Departement of the Alpes de Haute Provence - Pop.: 750 h. - Altitude : 765m.
From Digne take the N85, then the D17 for 14 km.
Thoard is built on a site that was occupied in antiquity by Celtic inhabitants, it has a long and rich history.
It is still surrounded by ramparts and is a fine example of medieval habitat, defensive in style, gathered around a narrow rocky platform.
A historical heritage of this calibre deserves a long, in-depth visit, for there is so much to see: set out along "Rue de la Grande débauche" (!), where you can admire the lopsided facades and ancient doorways, before quickly reaching the highest parts of the village, and the remains of its medieval ramparts.
You are sure to be fascinated by the enormous grey-stoned church, and its lofty, rather overwhelming bell tower, that dates from the 12th century.
The church is so huge that it is difficult to walk right round it, since it is embedded in the midst of the surrounding houses.
Up there, apart from the marvellous view of the old-tiled roofs and countryside, you will no doubt get a curious impression of cosiness and protection, safe behind these ramparts and such massive high walls!
Lose yourself in the labyrinth of stairs and small narrow winding streets, and time will just fly, taking you back to the past, captivated by the medieval atmosphere that reigns in Thoard, created by its very high houses with stonework that time has worn away, its low doorways, its covered passageways and its ancestral wash-house.
But Thoard is also a typical Provençal market town, with its pétanque players on the main square in the shade of hundred year old plane trees, its cafe terraces and its impressive fountain, its lazing dogs and its group of youths speeding around on their backfiring scooters!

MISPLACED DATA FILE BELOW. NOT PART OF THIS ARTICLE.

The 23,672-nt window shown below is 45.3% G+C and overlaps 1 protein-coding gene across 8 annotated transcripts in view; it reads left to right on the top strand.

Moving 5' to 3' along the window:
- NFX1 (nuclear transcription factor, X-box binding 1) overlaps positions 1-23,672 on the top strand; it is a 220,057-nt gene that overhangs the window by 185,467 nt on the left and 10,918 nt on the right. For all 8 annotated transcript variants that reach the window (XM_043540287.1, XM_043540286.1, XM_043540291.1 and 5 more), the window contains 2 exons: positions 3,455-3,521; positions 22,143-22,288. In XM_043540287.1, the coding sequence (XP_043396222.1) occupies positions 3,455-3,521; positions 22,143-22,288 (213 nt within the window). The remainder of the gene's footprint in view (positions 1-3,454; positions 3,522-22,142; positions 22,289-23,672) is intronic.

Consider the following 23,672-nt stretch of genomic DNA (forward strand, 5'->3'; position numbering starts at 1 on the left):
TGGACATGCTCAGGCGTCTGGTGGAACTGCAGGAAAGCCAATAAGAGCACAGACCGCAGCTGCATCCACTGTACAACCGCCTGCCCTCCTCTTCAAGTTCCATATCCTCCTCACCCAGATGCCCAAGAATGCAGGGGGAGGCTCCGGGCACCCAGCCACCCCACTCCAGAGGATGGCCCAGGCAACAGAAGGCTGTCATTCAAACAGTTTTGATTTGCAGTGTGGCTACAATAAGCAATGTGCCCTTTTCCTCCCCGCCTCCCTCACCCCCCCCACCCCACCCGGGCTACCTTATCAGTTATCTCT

Combine pleasure with sight-seeing, and be sure to taste the local specialities, pure pork sausage from Thoard, juniper flavoured pâté, casserole, andouillette sausage and goat's cheese, etc.
What to see:
The brass Museum take a look to their website (well done...) :
The 12th century bell tower built up against the church.
Inside the church are two altarpieces(one of which is in gilded wood with coiled columns dating from 1677).
The Fontebelle pass and forest (1,304 metres) which isthe starting point for several hiking paths two of which are botanical trails 2 and 5 kilometres long.
Saint-Vincent's cave(4 ½ hour hike through a landscape of black marl clay).
The remains of the surrounding wall and the medieval château (which includes a curious plasterwork chimney dating from 1692).
Fishing. Hiking (in the state-owned forests).
Feast of Saint Blaise (February). Local produce market(every Sunday morning from June to September).
The ewe lamb fair (15 August).
Fair of "all types of wool" (December).
Gite. Overnigh gite for hikers.